Oh, boy. Talk about a buzz kill. US Soccer has released its return-to-play guidelines for youth soccer, recommending a phased-in approach and the sports event industry may not be happy about them. The guidelines encourage individual and small-group trainings to start – but no travel tournaments in different regions, even once games can resume.
If the governing bodies of youth team sports follow, it could be a long and silent summer. The trouble is, it seems, even soccer's governing bodies can't agree on it.
“We can’t get this wrong,” said Dr. George Champas, US Soccer’s chief medical officer. “There’s no room for mistakes.”
Chiampas told Aspen that U.S. Soccer created the recommendations based off various sources, including the federation’s safety education platforms, guidelines from the Centers for Disease Control and Education and World Health Organization, recommendations by the U.S. Olympic and Paralympic Committee, and the Aspen Institute’s Project Play resources.
And those recommendations include no travel to multi-day youth soccer tournaments that require overnight stays in different regions. The rationale is that such events often involve children sharing rooms, going to meals and on recreational outings together and using shared transportation for extended periods of time, making them “a larger risk and a significant risk than single-day matches where you can go play a match and come home and be in your home environment,” Chiampas said.
Soccer parents appear to be more cautious than other sports parents on what return to play should entail. A recent survey by North Carolina State University, in partnership with the Aspen Institute, found that only 50 percent of soccer parents say they feel comfortable with their child returning to travel sports outside of their city or county when restrictions are lifted. That’s a lower comfort level than hs been expressed by parents in basketball (59 percent) and baseball (57 percent).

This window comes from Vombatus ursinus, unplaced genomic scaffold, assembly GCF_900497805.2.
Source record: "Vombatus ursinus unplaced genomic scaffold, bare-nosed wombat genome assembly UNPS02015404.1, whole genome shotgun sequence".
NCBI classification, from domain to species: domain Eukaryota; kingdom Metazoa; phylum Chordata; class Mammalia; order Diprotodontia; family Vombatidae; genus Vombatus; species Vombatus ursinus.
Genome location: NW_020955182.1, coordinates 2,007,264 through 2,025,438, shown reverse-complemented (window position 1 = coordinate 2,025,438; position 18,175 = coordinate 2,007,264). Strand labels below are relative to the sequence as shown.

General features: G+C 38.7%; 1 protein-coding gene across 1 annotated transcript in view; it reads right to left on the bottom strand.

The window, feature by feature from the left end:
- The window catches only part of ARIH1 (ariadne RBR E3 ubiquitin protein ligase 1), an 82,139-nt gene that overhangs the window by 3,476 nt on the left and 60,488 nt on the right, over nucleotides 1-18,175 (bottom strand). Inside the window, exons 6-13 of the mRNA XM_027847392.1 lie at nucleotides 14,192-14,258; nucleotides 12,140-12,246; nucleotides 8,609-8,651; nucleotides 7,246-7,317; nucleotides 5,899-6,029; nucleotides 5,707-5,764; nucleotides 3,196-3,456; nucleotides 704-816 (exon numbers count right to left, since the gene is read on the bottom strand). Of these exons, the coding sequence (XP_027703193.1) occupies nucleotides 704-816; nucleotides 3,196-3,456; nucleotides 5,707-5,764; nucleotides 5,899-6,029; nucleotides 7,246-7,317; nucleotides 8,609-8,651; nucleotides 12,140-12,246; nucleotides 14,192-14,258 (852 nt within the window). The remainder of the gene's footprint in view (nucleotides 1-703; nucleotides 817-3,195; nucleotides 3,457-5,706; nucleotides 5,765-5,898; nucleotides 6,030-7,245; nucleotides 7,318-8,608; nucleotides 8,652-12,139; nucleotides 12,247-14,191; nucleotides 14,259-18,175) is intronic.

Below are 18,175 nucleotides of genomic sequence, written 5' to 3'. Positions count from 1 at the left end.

But US Soccer’s views are not necessarily shared and at the end of the day, its guidelines (including the one relating to travel tournaments) are just that: guidelines. There is no enforcement mechanism of any kind. And travel tournaments are historically a significant revenue generator for organizers and local communities. For instance, the US Youth Soccer tournament database currently lists 22 tournaments for the month of June, located in Texas, Indiana, Maryland, Colorado, New York, Virginia, New Jersey and Utah.
US Youth Soccer CEO Skip Gilbert, whose organization released its own guidelines in mid-May, said the U.S. Soccer recommendations are a “thoughtful, logical projection of return to play.” However, US Youth Soccer is not taking the same position that clubs should restrict from traveling to overnight tournaments, citing the varying rates of COVID-19 cases in different communities.
“From a logical progression, it makes all the sense in the world (to restrict travel) if safety is the absolute priority,” Gilbert told Aspen. “I think from a guideline perspective, every club is going to make up their mind on what’s in the best interest of their kids. … If I’m in Connecticut and want to travel to a tournament in Massachusetts, fine, let’s go. You can’t really say no to that. At some point, this country has to start getting back to normal, unless there’s a medical reason why we can’t. Every organization is going to have a different spin on it. We have 55 different state soccer associations and 55 different levels of return to play.”